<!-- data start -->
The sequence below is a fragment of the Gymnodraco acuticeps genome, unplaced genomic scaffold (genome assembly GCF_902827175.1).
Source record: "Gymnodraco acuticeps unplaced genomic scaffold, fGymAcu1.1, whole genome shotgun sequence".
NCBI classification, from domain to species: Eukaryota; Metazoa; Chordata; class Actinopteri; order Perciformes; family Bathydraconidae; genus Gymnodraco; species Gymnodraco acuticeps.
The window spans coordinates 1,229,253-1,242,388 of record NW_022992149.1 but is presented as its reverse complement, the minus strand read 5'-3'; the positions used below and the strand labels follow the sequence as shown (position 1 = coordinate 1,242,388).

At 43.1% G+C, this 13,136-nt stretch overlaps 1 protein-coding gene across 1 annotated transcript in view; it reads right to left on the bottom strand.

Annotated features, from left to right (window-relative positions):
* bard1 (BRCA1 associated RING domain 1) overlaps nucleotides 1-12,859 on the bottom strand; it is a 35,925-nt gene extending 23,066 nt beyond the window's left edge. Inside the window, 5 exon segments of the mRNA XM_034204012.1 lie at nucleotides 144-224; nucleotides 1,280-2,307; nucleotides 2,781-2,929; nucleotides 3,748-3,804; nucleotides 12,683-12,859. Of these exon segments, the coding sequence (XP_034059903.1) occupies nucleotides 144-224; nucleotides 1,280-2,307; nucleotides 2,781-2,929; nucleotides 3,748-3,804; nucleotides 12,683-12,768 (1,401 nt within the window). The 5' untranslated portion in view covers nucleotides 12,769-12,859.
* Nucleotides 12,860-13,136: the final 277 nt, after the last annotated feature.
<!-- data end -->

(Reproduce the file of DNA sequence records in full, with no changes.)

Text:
The sequence below is a fragment of the Gymnodraco acuticeps genome, unplaced genomic scaffold (genome assembly GCF_902827175.1).
Source record: "Gymnodraco acuticeps unplaced genomic scaffold, fGymAcu1.1, whole genome shotgun sequence".
NCBI classification, from domain to species: Eukaryota; Metazoa; Chordata; class Actinopteri; order Perciformes; family Bathydraconidae; genus Gymnodraco; species Gymnodraco acuticeps.
The window spans coordinates 1,229,253-1,242,388 of record NW_022992149.1 but is presented as its reverse complement, the minus strand read 5'-3'; the positions used below and the strand labels follow the sequence as shown (position 1 = coordinate 1,242,388).

At 43.1% G+C, this 13,136-nt stretch overlaps 1 protein-coding gene across 1 annotated transcript in view; it reads right to left on the bottom strand.

Annotated features, from left to right (window-relative positions):
* bard1 (BRCA1 associated RING domain 1) overlaps nucleotides 1-12,859 on the bottom strand; it is a 35,925-nt gene extending 23,066 nt beyond the window's left edge. Inside the window, 5 exon segments of the mRNA XM_034204012.1 lie at nucleotides 144-224; nucleotides 1,280-2,307; nucleotides 2,781-2,929; nucleotides 3,748-3,804; nucleotides 12,683-12,859. Of these exon segments, the coding sequence (XP_034059903.1) occupies nucleotides 144-224; nucleotides 1,280-2,307; nucleotides 2,781-2,929; nucleotides 3,748-3,804; nucleotides 12,683-12,768 (1,401 nt within the window). The 5' untranslated portion in view covers nucleotides 12,769-12,859.
* Nucleotides 12,860-13,136: the final 277 nt, after the last annotated feature.